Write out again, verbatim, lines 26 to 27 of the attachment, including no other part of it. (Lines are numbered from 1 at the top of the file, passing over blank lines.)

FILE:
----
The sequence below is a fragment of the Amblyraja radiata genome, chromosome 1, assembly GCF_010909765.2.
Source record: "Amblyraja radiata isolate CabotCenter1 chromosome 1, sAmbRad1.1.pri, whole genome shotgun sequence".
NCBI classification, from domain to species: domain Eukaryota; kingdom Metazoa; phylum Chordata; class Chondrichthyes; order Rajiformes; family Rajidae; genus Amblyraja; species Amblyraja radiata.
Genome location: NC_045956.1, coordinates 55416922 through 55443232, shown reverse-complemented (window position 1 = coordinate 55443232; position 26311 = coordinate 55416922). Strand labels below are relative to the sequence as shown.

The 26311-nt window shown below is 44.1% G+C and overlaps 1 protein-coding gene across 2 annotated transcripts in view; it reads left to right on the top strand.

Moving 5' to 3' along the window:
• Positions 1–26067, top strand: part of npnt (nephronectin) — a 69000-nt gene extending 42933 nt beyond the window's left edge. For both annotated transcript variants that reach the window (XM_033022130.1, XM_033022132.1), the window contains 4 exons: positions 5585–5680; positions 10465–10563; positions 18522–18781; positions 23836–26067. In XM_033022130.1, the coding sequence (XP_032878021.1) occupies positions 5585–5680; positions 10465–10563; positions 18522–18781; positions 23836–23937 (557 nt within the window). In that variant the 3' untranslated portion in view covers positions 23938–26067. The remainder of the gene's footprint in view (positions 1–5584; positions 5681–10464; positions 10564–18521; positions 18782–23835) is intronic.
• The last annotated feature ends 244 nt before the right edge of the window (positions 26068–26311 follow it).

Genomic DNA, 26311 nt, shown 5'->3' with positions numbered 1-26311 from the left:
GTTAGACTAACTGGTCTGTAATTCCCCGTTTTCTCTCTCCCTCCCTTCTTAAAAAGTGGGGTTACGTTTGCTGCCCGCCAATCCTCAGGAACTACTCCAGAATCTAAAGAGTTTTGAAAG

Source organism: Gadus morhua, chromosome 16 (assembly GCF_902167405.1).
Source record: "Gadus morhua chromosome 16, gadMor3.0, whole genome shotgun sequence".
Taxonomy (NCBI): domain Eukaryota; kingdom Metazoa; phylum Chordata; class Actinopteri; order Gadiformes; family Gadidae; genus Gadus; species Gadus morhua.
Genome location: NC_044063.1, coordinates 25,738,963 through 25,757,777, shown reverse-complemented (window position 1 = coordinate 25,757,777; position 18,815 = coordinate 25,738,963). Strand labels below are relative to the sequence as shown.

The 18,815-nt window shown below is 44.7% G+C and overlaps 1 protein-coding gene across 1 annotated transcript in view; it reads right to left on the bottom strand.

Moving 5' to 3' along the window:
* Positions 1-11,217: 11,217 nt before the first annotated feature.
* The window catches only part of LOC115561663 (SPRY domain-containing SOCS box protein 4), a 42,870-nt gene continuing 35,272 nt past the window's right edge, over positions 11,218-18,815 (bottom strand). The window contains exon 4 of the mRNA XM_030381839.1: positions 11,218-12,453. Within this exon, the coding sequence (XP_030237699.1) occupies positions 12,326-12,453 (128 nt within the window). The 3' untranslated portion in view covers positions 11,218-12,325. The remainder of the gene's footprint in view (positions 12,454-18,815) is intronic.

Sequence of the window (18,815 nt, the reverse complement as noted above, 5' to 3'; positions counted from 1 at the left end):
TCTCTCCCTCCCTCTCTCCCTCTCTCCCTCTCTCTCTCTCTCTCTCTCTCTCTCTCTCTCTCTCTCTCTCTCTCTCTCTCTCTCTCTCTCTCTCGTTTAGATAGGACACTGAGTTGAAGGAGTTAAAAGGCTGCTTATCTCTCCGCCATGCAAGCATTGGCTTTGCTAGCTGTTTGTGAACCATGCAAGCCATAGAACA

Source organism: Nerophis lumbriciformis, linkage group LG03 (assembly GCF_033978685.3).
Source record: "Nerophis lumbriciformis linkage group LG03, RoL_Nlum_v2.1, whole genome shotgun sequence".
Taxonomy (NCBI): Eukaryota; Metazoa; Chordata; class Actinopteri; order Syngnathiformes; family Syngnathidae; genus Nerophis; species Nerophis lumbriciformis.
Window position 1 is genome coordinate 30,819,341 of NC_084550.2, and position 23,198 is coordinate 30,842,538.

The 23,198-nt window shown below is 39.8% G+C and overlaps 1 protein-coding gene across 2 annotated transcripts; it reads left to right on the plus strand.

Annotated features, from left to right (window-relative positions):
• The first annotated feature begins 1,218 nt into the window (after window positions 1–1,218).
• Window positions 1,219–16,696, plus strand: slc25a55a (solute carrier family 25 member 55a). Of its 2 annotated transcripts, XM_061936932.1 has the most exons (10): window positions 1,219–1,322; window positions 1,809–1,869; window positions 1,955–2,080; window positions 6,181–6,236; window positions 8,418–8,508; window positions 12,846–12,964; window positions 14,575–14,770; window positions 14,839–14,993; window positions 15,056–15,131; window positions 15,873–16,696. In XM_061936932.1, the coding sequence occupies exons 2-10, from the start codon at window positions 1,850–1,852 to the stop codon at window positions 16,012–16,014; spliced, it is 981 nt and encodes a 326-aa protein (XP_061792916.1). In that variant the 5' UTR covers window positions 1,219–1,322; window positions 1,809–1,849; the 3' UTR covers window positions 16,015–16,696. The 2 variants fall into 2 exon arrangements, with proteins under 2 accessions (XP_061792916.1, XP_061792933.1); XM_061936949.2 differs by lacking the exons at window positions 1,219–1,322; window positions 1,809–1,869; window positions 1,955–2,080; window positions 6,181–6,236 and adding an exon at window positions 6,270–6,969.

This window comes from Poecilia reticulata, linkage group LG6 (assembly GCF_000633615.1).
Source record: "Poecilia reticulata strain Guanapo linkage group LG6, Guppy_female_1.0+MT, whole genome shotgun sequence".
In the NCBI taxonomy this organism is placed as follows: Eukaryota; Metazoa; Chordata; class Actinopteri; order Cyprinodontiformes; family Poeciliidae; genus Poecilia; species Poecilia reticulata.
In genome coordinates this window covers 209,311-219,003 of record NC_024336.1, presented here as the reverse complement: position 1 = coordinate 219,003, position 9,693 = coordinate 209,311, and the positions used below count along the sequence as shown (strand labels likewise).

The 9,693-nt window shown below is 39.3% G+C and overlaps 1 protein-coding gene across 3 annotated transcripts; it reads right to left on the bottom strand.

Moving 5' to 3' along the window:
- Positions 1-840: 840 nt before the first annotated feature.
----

Annotated features, from left to right (window-relative positions):
• The first annotated feature begins 1,218 nt into the window (after window positions 1–1,218).